Multiple Ways to Catch Harris Chain Giants Right Now

Published on 01-20-2020

Multiple Ways to Catch Harris Chain Giants Right Now

By Pete Robbins

Veteran pro Chad Morgenthaler may call Missouri home, but he’s spent ample time in Florida over the years and it has been the site of his two B.A.S.S. victories. The Lew’s/Strike King pro is deadly any time there’s shallow vegetation, and he’s done a good job of paying his mortgage with Florida checks, so when he says that the Harris Chain is about to explode, it pays to listen – and that’s his prediction for the upcoming Big Bass Tour tournament being held there from February 7-9.

“It’s setting up to be an absolute slugfest,” he said two weeks before the event. “We’re having a cold front right now, which will cool the water, but it will warm back up with the full moon and they’re going to hit it just about perfect.”

The beautiful thing, he added, is that there won’t be a solitary means to win the event. “They don’t all spawn at the same time, so while I expect a tremendous flooding of spawning fish, there will also be a lot of them in a major prespawn feeding mode.”

Nevertheless, he’d start off by looking for a giant fish up shallow. If you know the weight that you’ll need to win, and you can see her with your own eyes, that takes some of the guess work out of the process. He’d try to tempt her with a creature bait and said he’d “mess around with colors until I get a reaction.”

There should also be some prespawn bass setting up around heavy vegetation. For those, he’d employ a ¾ or 1 ounce jig, dropping it in holes in the grass or punching it through where that’s not possible. He’d most likely use a black and blue model with a large trailer like a Rodent or Rage Craw, but there are times when a green pumpkin jig will out fish that first choice. He said that he’d pair that with something like the Strike King “blue craw” color, which is green pumpkin with a hint of blue.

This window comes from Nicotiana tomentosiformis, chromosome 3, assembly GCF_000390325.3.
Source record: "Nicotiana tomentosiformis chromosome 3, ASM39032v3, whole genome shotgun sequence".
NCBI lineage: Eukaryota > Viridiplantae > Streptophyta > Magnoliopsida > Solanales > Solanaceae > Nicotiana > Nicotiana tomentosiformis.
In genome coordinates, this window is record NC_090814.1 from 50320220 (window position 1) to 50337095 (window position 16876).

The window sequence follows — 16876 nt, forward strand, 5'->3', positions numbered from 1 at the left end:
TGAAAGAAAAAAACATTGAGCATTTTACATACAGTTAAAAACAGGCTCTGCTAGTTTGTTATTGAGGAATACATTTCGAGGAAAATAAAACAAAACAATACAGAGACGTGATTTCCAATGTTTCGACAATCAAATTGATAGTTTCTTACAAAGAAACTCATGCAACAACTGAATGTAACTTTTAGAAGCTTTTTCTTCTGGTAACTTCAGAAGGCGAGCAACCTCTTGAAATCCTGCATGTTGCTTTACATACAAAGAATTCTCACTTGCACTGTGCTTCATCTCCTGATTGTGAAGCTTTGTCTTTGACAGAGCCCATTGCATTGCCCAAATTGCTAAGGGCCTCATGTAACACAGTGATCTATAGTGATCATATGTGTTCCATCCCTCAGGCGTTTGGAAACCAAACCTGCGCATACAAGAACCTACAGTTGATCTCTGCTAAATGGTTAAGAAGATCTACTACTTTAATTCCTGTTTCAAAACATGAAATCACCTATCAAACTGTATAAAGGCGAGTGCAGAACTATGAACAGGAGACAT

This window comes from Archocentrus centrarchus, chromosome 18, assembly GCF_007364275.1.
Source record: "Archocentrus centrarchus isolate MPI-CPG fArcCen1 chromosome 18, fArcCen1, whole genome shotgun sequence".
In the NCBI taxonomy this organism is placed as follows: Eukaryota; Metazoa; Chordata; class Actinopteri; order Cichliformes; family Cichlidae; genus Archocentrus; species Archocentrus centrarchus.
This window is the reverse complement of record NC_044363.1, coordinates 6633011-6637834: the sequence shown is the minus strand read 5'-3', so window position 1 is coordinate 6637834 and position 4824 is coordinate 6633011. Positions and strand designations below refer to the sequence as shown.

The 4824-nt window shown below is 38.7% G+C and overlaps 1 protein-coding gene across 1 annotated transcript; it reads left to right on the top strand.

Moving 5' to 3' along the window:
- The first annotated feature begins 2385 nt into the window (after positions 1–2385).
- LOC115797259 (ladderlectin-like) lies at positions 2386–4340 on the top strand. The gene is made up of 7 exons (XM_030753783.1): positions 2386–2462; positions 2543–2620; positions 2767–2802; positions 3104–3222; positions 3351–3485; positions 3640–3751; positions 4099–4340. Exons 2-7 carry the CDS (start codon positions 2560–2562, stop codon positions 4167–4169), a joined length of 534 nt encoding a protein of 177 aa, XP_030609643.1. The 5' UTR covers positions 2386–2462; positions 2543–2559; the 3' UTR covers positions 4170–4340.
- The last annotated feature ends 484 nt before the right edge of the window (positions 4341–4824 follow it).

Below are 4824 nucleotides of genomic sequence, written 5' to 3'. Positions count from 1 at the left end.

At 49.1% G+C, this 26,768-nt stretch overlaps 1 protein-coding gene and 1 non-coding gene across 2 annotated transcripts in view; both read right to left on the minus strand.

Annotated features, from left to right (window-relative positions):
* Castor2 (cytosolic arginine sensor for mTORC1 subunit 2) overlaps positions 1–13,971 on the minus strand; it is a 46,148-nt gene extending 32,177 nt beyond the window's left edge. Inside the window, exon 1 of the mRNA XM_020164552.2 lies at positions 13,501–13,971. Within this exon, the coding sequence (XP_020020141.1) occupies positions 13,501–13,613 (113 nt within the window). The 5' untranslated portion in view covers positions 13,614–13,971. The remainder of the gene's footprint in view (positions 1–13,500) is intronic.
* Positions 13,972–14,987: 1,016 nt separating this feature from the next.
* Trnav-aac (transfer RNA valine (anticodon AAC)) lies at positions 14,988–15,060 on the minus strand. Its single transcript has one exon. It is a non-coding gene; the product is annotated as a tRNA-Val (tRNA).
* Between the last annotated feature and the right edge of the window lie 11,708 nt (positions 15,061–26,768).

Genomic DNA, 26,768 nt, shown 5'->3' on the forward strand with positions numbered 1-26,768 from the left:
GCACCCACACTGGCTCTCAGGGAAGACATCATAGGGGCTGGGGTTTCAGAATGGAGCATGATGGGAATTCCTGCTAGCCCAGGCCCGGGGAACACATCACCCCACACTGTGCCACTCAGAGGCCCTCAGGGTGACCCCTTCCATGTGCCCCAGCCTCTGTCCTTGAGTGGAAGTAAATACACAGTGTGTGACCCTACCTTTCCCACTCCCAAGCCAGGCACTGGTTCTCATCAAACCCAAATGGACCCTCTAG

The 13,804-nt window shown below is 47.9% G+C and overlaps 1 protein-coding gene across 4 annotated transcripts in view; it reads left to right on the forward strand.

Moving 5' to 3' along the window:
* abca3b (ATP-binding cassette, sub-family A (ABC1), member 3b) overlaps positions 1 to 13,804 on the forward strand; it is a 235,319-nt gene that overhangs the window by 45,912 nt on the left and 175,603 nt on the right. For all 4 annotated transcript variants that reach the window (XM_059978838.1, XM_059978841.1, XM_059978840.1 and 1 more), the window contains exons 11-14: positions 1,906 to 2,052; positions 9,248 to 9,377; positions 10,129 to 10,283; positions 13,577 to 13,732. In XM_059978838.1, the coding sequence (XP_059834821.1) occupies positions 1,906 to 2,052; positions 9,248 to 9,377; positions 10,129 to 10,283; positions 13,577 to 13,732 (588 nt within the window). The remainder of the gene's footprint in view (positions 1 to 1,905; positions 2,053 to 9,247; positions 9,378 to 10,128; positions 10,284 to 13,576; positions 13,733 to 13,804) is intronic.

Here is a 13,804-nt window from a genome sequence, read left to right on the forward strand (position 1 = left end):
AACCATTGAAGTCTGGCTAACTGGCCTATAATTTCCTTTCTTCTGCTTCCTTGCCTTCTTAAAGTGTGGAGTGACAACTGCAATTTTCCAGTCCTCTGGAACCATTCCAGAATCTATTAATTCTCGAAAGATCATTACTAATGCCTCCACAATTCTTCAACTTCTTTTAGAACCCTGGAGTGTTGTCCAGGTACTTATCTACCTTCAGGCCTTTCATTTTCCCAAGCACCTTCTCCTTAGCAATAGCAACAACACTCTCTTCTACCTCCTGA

The third pattern in play would be open water fish, which is a way to catch numbers, but also the occasional tournament winner. A Strike King Redeye Shad lipless crankbait allows him to make long casts for these fish while employing a variety of triggering retrieves, but he’d also keep a 4.75” Rage Swimmer on the deck to mix it up.

“One other really nice thing is that every lake in the chain has possibilities, including the river,” he added. “It’ll take a little bit of time to figure out the various stages, but I’d expect Harris and Little Harris to be more about the open water bite. Eustis should be both spawning fish and open water fish. And Griffin and the river should have fish in all three stages.”

It’ll be important for competitors to avoid getting sidetracked by traditional “tournament grade” fish if they want to take top honors. In four of the past five years it has taken at least a 10-pounder to win the overall event, and the last three years have produced two double-digits apiece. In fact, the last three years no fish under 8 pounds squeezed into the top 10, and in each of those events there has been at least one 9-pounder that didn’t make the overall top five. It’s critical to pay attention to the live leaderboard, because while smaller bass can take hourly prizes, it generally takes giants to compete for the big prizes.